When I became a Christian, his verse expanded even further. That reverential Catholic perspective of his, dyed by profound personal trials, reached into every twisted chamber of my heart.

Here's the great poet reading the words which today still feel like a death-to-life blow.

Sunday, April 1, 2012

Is Cara Putman for Real??

Cara Putman is smart, pretty, and a second-generation homeschooler. She's also written fourteen books and is a practicing attorney.

If she wasn't so kind, we could hate her.

While running full speed, I caught up with Cara long enough to ask her some questions about her life and her latest release, A Wedding Transpires on Mackinac Island.

Quickly, here's an overview of the novel: Attorney Alanna Stone vowed long ago to avoid her hometown of Mackinac Island. Too many painful memories. But after an exhausting high-profile case and an urgent plea from her parents, Alanna heads home and winds up living next door to Jonathan Covington -- her first love, and her first lesson in betrayal. Alanna is trying protect her privacy and her heart but secrets intersect with a murder, and sudden controversy turns public opinion against her, and possibly her family. Jonathan, meanwhile, has stubbornly refused dating advice from his family and friends, believing he’s already found the perfect woman. But with Alanna’s return, he starts wondering if he’s waited for someone who isn’t the right one after all . . . .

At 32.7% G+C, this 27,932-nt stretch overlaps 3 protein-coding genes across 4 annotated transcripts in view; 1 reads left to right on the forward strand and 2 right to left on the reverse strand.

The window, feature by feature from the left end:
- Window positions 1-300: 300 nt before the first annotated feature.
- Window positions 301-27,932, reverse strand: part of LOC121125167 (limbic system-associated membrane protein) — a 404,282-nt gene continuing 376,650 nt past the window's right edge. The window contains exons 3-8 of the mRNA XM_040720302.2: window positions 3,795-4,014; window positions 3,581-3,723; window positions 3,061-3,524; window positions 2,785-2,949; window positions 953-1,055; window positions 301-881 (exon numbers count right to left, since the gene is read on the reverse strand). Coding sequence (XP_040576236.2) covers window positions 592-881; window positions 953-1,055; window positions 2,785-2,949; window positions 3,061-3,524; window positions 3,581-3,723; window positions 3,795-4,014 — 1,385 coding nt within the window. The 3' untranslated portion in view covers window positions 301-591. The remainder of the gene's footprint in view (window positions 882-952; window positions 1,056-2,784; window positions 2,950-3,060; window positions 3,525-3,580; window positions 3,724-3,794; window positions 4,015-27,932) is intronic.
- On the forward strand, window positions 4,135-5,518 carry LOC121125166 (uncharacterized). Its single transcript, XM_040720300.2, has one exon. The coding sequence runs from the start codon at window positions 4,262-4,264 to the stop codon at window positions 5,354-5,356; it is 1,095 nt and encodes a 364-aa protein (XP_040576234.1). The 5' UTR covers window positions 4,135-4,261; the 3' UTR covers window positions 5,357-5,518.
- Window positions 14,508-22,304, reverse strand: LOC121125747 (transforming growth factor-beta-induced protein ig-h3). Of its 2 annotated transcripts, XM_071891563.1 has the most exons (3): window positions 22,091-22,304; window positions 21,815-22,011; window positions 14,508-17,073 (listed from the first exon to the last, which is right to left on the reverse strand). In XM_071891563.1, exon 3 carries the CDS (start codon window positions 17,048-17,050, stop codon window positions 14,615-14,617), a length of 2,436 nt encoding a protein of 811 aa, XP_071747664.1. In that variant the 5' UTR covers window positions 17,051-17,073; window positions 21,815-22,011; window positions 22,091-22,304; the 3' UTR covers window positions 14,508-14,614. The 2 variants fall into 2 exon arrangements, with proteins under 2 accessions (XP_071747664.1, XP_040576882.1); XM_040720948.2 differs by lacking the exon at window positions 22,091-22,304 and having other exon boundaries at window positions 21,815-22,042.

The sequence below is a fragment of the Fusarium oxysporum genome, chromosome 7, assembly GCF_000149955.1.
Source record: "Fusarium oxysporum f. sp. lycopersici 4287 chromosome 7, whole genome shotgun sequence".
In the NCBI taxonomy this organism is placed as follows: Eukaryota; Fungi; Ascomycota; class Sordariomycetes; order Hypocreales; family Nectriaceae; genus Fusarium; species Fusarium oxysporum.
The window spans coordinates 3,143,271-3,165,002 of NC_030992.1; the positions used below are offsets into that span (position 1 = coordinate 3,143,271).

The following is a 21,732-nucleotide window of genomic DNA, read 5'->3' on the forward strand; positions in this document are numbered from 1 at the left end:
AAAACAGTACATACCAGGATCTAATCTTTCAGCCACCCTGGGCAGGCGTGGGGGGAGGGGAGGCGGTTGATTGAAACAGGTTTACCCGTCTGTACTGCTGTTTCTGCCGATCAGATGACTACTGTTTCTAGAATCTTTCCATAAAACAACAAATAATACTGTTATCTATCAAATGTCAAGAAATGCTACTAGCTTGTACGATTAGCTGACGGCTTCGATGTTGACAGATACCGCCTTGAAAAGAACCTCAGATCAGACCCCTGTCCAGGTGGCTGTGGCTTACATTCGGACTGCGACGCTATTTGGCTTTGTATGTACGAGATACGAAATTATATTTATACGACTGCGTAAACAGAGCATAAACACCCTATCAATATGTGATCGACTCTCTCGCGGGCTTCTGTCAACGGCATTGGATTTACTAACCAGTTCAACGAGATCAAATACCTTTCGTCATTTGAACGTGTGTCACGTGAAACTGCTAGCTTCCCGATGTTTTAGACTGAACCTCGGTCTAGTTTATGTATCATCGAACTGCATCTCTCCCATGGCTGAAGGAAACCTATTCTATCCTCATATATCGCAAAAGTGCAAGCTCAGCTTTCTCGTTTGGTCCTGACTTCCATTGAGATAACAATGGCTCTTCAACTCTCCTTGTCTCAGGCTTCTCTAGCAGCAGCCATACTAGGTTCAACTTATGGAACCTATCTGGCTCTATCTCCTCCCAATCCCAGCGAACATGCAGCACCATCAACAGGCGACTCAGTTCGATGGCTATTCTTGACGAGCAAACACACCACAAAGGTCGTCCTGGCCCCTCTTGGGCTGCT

Cara, certain places bite writers and infect them with curiosity. Did that happen to you with Mackinac Island? 

Mackinac Island is a magical place. It’s one of those rare places where you can step back in time without leaving this century. The first time we visited the island I wondered if the long drive could possibly be worth the destination. It’s a long 11 hours from where I live. But once we stepped on the ferry, leaving our car behind, I knew we were headed somewhere special. Boy, was I right. At that time I hadn’t started writing but when we returned in 2009 I was well on the way to writing with several books out. So this time I walked around looking for story ideas. I found them…so much so, I’m surprised the police chief let me leave after asking him how his department would handle a murder.

What kind of story -- mystery, romance -- is"A Wedding Transpires on Mackinac Island"? 

Definitely contemporary romance. But this book also includes strong mystery threads with a teeny touch of suspense. The heroine is an attorney who grew up on the island but left as soon as she could after high school and never returned. Now she’s forced to go home to help her family and confronts the questions from her past…and then someone’s murdered and the past collides with the present.